Archive for the ‘Formulaic language’ Category

I like pig butts and I cannot lie

September 19, 2017

Noted on a sign in Dan Gordon’s in Palo Alto yesterday — a place that specializes in barbequed meat, especially brisket and pulled pork. Meanwhile, I like pig butts and I cannot lie, with its double entendre play on butt, has apparently achieved meme status; it’s now available in many forms, including t-shirts from several suppliers:

(#1)

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Revisiting 7: NL:W

September 17, 2017

Yesterday, a posting on the story of a joke (Not Lady: Wife, NL:W for short) whose canonical form is

A: Who was that lady I saw you with last night?
B: That was no lady; that was my wife.

The vector for the spread of the joke seems to have been the vaudeville team Weber & Fields, who allegedly used it in their stage routines over a century ago. But I found no first-hand reports, so I appealed to the hounds of ADS-L for attestations. This netted a clear occurrence from 1859, but embedded in a long and complex back story (though again with the stage German accent of W&F). And an earlier British antecedent.

Then Larry Horn chimed in with some astute observations on the semantics and pragmatics of NL:W.

All will be reproduced here.

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The NL:W punchline

September 16, 2017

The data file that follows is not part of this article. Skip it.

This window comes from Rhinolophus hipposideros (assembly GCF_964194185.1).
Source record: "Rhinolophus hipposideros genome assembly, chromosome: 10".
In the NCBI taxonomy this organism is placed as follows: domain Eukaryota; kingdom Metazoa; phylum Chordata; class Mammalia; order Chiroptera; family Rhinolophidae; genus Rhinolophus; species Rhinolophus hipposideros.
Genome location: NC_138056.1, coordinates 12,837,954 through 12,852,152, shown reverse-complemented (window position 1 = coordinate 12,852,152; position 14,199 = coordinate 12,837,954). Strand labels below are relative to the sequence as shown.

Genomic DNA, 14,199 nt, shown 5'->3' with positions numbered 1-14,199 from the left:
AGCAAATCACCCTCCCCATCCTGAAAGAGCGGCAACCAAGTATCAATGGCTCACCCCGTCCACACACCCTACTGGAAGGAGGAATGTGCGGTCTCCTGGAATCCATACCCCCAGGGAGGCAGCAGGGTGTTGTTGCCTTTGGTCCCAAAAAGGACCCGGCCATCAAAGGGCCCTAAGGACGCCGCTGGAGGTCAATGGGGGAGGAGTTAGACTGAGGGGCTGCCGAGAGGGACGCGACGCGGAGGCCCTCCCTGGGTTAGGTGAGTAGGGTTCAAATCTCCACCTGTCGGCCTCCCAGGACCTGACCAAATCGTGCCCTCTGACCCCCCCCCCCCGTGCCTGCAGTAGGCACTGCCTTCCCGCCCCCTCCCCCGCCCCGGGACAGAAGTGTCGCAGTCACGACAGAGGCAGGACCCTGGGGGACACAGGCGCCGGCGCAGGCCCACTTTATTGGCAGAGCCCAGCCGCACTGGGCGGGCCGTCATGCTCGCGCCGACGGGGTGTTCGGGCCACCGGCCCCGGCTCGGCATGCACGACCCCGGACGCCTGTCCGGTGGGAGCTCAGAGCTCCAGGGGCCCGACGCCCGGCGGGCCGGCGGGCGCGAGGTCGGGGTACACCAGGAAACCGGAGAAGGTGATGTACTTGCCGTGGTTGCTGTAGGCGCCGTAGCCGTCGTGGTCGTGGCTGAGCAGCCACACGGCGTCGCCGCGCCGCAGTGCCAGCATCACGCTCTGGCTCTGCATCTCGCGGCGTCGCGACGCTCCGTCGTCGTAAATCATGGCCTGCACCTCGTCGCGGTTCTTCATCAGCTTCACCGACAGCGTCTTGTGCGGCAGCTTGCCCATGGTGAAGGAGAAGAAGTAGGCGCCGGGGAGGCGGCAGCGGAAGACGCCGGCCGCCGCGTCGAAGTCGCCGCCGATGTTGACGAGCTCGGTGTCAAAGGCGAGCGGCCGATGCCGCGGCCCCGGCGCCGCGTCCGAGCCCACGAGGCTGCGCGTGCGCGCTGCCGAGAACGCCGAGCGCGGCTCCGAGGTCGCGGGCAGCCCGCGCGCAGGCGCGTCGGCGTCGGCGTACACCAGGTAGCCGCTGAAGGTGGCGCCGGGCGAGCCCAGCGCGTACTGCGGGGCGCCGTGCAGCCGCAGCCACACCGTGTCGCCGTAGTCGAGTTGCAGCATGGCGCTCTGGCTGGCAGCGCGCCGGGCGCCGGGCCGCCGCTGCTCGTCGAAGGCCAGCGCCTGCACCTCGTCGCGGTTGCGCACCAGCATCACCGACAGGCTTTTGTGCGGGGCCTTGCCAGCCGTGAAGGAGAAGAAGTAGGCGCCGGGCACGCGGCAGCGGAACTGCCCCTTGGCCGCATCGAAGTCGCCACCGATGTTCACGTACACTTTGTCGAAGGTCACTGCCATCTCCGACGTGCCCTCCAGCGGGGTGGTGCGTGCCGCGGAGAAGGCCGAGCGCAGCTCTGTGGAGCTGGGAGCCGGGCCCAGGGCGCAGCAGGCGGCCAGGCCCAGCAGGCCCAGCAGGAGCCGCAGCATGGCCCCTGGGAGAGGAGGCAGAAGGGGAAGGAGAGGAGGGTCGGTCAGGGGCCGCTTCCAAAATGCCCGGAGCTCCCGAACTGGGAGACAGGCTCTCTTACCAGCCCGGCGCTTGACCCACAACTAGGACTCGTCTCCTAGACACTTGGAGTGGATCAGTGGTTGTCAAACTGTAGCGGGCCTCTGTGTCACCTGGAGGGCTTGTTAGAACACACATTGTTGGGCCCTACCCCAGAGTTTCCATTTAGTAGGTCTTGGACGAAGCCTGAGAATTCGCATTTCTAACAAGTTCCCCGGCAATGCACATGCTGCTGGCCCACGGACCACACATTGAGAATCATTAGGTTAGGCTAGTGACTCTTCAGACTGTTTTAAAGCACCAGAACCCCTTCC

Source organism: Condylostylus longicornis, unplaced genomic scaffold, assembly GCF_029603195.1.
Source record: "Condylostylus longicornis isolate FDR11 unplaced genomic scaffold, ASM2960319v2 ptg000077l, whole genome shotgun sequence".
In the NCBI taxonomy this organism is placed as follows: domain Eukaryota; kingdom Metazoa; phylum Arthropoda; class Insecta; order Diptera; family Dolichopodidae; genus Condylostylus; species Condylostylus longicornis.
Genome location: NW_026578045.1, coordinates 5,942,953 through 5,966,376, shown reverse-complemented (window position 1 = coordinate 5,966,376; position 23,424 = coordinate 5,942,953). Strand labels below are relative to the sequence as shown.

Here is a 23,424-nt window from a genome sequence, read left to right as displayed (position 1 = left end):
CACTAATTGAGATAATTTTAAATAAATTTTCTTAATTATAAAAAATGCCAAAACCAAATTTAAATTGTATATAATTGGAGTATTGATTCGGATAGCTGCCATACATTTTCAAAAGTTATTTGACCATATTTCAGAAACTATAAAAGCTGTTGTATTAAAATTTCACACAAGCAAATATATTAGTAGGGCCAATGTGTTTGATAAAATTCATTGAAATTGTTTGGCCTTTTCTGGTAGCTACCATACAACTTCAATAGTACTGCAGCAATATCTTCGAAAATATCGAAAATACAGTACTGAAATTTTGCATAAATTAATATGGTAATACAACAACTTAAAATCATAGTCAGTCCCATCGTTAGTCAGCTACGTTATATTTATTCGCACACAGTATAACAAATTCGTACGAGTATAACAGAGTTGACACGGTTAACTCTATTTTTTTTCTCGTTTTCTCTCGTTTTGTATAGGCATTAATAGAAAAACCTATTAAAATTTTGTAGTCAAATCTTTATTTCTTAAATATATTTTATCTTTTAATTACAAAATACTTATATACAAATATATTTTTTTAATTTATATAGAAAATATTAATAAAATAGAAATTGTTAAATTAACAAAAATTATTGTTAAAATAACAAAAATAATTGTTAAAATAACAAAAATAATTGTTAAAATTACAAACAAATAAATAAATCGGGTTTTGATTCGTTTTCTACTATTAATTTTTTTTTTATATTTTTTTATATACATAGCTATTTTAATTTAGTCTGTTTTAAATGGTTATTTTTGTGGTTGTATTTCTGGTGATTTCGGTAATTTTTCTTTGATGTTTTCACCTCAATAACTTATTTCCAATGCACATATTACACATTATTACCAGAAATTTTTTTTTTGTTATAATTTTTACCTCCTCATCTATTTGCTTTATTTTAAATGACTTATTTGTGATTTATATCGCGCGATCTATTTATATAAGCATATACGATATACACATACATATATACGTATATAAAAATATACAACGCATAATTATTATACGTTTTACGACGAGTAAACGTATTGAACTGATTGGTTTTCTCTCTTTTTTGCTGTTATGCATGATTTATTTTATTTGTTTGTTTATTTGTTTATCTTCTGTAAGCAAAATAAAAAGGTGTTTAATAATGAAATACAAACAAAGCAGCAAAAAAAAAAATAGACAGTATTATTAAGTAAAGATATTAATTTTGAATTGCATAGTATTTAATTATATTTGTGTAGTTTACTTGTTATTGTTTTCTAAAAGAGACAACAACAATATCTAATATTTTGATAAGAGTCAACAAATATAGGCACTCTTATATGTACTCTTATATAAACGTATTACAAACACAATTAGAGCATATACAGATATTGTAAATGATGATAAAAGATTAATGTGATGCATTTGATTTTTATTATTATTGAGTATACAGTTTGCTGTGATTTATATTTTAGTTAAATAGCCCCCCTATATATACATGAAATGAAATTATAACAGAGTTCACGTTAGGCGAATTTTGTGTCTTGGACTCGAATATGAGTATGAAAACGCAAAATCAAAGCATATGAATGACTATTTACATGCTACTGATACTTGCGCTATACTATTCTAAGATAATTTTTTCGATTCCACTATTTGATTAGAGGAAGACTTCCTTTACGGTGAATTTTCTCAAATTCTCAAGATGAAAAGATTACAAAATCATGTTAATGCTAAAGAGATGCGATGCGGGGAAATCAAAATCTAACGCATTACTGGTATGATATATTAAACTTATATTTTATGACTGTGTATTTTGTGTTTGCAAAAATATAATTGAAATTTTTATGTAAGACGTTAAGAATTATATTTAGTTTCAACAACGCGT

The lead-in tag to my recent posting on marmots:

That’s no beaver, that’s my marmot!

A take-off on a punchline to a vaudeville joke from long ago, a line that’s been played with many thousands of times in the last century. The No Lady: Wife (NL:W) formula, in two common instantiations in a two-man exchange:

1 A: Who was that lady I saw you with last night?
B: She was no lady. She was my wife.

2 A: Who was that lady I saw you with last night?
B: That was no lady; that was my wife.

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Where is Gilroy?

September 5, 2017

Restrain the impulse to reply “Gilroy was here” (I’ll get to that below); the title is an echo of my 7/7/15 posting “Where is Ojai?”, which was about whether the city of Ojai, in Ventura County CA, is in California’s Central Coast region or in in the South Coast region (along with Los Angeles, Orange, and San Diego counties).

Just so for Gilroy, a city in (far southern) Santa Clara county: is it in the Central Coast region, or in the Bay Area region on the northern California coast?

Ojai and the rest of Ventura County are in a cultural liminal zone, between central and south; and Gilroy and neighboring Santa Cruz county are in a cultural liminal zone, between central (with small cities, picturesque open spaces, and extensive rural or semi-rural areas) and Bay Area (mostly dense urban and surburban settlement).

I stumbled onto the Gilroy question through food, specifically through Original California Style Hot Pepper Sauce, made in Gilroy (but encountered on a table at the Peninsula Fountain Grill, here in Palo Alto), whose makers advertise:

Pepper Plant Pepper Sauce was developed by a lover of spicy peppers who wanted to enjoy their unique taste year round. Pepper Plant quickly became a favorite of the California Central Coast.

The Pepper Plant folks seem pretty clear that they’re on the Central Coast (along with Watsonville, Salinas, Monterey, and Carmel) — at the northern tip of the region, granted, but in it.

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Bosco 3